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Madhya Pradesh High Court quashes NSA order allowing detention of businessman for 3 months

Jabalpur Bench of the Madhya Pradesh High Court has quashed an order under the National Security Act for the detention of a businessman for three months.

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The Jabalpur Bench of the Madhya Pradesh High Court has quashed an order under the National Security Act for the detention of a businessman for three months.

“The detaining authority has also not applied his mind in respect of the petitioner’s possibility of being released and on being so released his possibility or probability of indulging into prejudicial activities, hence, the order passed by the detaining authority suffers from the defect of non-application of mind to that extent,” the Division Bench of Justice Prakash Shrivastava and Justice Virender Singh said.

Senior Advocate Pradeep Singh, counsel for petitioner Mayank Khatri, a businessman, has submitted that the detention order suffers from non-application of mind and it has been passed in the mechanical manner verbatim mentioning the reports submitted by the respondents. He further submitted that on the date of passing of the detention order, the petitioner was in custody, but, this fact has not been considered nor the possibility of release of the petitioner on bail has been taken note of. He has also submitted that Section 3(5) of the Act has not been complied with and the intimation was not sent to the Central Government within seven days.

The counsel for the respondents contended that the detention order was passed after due application of mind and that the detaining authority was aware of the fact that the petitioner was in custody and that provisions of Section 3(5) of the Act have been duly complied with.

The bench noted the State Government had sent the copy of the detention order, grounds of detention and other material to the Central Government within seven days. Hence, the ground of the petitioner that provisions of Section 3(5) of the Act has not been complied with, does not survive.

The Court cited the judgment of Supreme Court in the matter of Binod Singh Vs. District Magistrate, Dhanbad, Bihar, and others, (1986) 4 SCC 416 which has held that if the detenu is already in jail at the time of service of the order and detenu is released or prospects of his imminent release not considered then the continued detention are illegal on the ground of non-application of mind to the relevant factors, even if detention order otherwise found to be justified.

In the matter of Abdul Razak Abdul Wahab Sheikh Vs. S.N. Sinha, Commissioner of Police, Ahmedabad and another, (1989) 2 SCC 222, it has been held that if the detenu is already in jail then the bald statement made by the detaining authority that the detenu was likely to be released on bail and thereafter there were full possibilities of continuance of prejudicial activities is not enough as the detaining authority was unaware that the bail application has been rejected and thereafter no further application for bail was moved by the detenu.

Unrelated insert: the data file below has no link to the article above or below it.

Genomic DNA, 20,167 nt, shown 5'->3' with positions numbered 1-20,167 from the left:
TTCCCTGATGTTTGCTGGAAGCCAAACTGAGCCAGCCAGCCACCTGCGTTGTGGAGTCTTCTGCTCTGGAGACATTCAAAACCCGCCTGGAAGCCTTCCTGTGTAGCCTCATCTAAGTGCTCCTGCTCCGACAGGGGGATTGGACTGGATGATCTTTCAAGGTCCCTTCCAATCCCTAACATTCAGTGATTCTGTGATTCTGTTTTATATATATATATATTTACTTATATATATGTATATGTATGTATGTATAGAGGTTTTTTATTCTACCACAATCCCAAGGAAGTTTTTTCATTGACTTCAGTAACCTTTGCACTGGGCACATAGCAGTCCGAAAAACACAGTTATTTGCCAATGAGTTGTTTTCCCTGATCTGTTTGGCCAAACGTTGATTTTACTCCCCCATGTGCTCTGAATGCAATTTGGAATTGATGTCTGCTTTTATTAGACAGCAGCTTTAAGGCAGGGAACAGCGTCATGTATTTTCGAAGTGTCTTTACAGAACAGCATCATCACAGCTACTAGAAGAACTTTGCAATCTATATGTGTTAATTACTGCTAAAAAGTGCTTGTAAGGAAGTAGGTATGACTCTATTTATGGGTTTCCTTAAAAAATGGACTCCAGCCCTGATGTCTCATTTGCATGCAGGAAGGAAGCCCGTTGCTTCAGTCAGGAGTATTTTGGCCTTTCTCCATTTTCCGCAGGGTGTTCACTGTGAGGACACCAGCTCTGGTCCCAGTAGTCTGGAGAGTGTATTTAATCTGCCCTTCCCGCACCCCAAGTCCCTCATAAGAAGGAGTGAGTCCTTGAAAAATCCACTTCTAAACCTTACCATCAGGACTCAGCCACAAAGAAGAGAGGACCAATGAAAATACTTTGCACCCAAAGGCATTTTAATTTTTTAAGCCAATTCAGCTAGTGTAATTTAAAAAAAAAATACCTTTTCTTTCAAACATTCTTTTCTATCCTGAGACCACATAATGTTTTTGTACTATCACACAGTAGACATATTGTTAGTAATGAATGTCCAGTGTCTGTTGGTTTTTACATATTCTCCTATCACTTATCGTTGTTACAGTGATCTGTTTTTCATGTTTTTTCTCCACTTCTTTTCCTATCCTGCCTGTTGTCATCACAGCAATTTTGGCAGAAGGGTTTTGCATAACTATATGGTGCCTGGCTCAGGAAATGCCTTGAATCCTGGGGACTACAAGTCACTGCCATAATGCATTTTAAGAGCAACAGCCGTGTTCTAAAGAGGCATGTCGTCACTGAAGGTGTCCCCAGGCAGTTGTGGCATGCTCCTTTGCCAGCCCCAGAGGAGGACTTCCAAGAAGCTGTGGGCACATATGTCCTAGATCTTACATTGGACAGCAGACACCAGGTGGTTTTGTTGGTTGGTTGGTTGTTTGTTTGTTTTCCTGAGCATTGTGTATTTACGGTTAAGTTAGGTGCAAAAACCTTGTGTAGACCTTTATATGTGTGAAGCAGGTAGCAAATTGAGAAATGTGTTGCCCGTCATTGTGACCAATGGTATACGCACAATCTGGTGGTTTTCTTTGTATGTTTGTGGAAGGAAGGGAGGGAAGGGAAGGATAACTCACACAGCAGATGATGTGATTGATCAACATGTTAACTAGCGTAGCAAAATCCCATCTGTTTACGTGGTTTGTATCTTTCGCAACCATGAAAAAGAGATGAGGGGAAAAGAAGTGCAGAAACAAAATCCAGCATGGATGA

The Court further cited the Judgement of Supreme Court in the matter of Kamarunnissa Vs. Union of India and another, (1991) 1 SCC 128  where Apex Court after taking note of the earlier judicial pronouncements on the issue has reached to the conclusion that even in a case where a person is in custody, the detention order can be passed but has laid down the circumstances when such an order can be passed.

“In the present case, the ground of detention does not reflect that the detaining authority was aware of the fact that the petitioner was actually in custody at the time of passing of the impugned order. The detaining authority has also not applied his mind in respect of the petitioner’s possibility of being released and on being so released his possibility or probability of indulging into prejudicial activities, hence, the order passed by the detaining authority suffers from the defect of non-application of mind to that extent.”

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“We are of the opinion that the order of detention suffers from the illegality of non-application of mind by the detaining authority inasmuch as the detaining authority has not considered the fact that at the time of passing of the detention order and the service thereof, the detenue was already in jail and had not moved any application for bail,” the order reads.

Petitioner Mayank Khatri’s case is that he has a business selling agricultural equipment, fertilizers, and pesticides. On November 21, 2020, his premises were inspected by the SDM and the Deputy Director, Agriculture, and his team, and fertilizers and pesticides were seized. The FIR dated December 22, 2020, was lodged against the petitioner and other persons alleging commission of an offense under Section 417, 420 of the Indian Penal Code, Section 3-13 and 18 of the Insecticides Act, 1968 and Rules of 1971 as well as Section 7-12-13 and 19- 21 of the Fertilizer (Control) Order, 1985 and Section 3 and 7 of the Essential Commodities Act on the premise that the Petitioner was manufacturing fake/sub-standard fertilizers and pesticides by mixing material like salt, coal, marble powder, color, etc. which was harmful to the crop and causing damage to the agriculturists. The Petitioner was taken into custody on 22.12.2020. The samples collected from the Petitioner’s premises were found to be misbranded. The District Magistrate thereafter had passed the order dated 03.01.2021 booking him under Section 3(2) of the NSA.

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